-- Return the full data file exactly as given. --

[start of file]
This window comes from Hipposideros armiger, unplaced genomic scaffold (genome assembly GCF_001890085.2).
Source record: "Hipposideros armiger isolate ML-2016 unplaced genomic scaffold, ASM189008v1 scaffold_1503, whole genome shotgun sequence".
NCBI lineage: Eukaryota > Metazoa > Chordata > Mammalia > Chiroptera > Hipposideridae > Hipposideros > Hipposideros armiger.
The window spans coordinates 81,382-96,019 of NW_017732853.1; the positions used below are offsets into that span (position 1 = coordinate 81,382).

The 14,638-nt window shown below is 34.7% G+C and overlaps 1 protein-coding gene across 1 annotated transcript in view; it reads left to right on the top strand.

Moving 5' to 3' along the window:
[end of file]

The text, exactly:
This window comes from Hipposideros armiger, unplaced genomic scaffold (genome assembly GCF_001890085.2).
Source record: "Hipposideros armiger isolate ML-2016 unplaced genomic scaffold, ASM189008v1 scaffold_1503, whole genome shotgun sequence".
NCBI lineage: Eukaryota > Metazoa > Chordata > Mammalia > Chiroptera > Hipposideridae > Hipposideros > Hipposideros armiger.
The window spans coordinates 81,382-96,019 of NW_017732853.1; the positions used below are offsets into that span (position 1 = coordinate 81,382).

The 14,638-nt window shown below is 34.7% G+C and overlaps 1 protein-coding gene across 1 annotated transcript in view; it reads left to right on the top strand.

Moving 5' to 3' along the window: